Distinctive Penmanship… Like Salvador Dali or the criminally insane.

When I was a kid, I had a disagreement with my fifth grade teacher. She insisted that the only path for minimally functional—to say nothing of successful—adult humans lay through carefully constructed penmanship. Arguing in the negative, I claimed that in a future of mechanized wonder, where everyone is on America Online* and the streets are paved with Windows 95 updates, handwriting will go the way of phrenology and humorism before too long.

You might shy away from calling this little anecdote a disagreement, and opt more to describe it as an example of an 11 year old child petulantly refusing to make proper loops on my Js. You would be right in trying to re-define the incident, except for one small problem.

I turned out to be right.

Common Core curricula eliminates cursive penmanship** from the normal diet for children. Some argue it’s an arcane thing, and formative education could be better used to teach computer literacy and other skills that might actually exist in a job market in the future. Those brave souls who still think a capital Q is interchangeable with the number 2 argue that in the act of handwriting something, the brain is more fully engaged than it might be in the mindless clattering of a computer keyboard.

Oddly enough, I (mostly) agree with the people trying to keep the dream alive. Writing things by hand has plenty of value. I write the majorities of my rough drafts*** by hand, and it helps promote the free flow of ideas that I spend the next year chastising myself for ever committing to paper in the first place. It’s an essential part of my writing process, and just one of the many parts of that process that cause people to look at me like I need to up my therapy sessions to once a week.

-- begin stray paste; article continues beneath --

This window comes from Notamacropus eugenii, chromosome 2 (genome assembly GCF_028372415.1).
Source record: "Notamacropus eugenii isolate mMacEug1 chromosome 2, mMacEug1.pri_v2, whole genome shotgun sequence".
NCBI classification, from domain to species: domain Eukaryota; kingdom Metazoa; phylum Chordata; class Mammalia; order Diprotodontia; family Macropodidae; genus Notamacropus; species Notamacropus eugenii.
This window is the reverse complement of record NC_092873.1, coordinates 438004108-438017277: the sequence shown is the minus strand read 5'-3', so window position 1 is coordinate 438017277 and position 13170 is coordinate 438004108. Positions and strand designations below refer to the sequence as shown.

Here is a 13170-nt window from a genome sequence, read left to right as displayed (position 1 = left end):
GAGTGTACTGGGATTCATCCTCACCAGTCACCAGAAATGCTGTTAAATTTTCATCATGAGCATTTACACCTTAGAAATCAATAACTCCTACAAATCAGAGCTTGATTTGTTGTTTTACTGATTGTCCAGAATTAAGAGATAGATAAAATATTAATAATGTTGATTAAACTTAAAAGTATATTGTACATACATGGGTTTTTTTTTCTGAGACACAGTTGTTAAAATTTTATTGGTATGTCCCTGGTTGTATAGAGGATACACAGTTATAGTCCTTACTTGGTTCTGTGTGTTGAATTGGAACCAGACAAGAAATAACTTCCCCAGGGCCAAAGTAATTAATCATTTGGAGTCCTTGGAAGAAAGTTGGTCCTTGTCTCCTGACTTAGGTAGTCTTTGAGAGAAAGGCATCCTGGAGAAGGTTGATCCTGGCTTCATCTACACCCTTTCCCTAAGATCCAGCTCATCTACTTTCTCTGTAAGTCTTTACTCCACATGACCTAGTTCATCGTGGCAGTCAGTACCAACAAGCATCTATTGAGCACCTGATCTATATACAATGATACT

I can see the value in promoting writing things by hand, but penmanship might be a bridge too far. I think handwriting should be between a person and their sheet of paper. And, with data mining quickly reaching Skynet-levels of intelligence, it might soon be the only thing that stays between you and an inanimate object. So there’s another point in favor of writing by hand, folks.

I think we need to start treating handwriting in the same way that human civilization has treated karaoke since it screeched its way to life in post-war Japan. It doesn’t matter how well you do it, it only matters that you do, in fact, do it****. 

To that end, some friends of mine at Nevermore Edits have started giving font names to our respective chicken scratches. My own particular style:

…has become known as “Militant Manifesto.” It’s encouraging. I won’t reveal the other font names that we came up with for ourselves, but I will say that we encountered someone at a book event this weekend who’s physician-like scrawl became “2 cc’s of Lidocaine.” 

What font name would your handwriting have? Let me know in the comments. In the mean time, try picking up a pen and don’t be so worried if anyone can read it.




*I allowed for the possibility that Compuserve would make a comeback when the Y2K bug eradicated everything we thought we knew about human society, but I digress.

**I’m sure we could go back and forth on that issue, dear reader. Maybe we will, one day. But for now though, focus.

***Except for this blog, which kind of goes against the point. Not entirely sure why I’m even bringing that up.

****Man alive, it is hard to write a sentence with that many “do”’s in it, without veering into the scatological.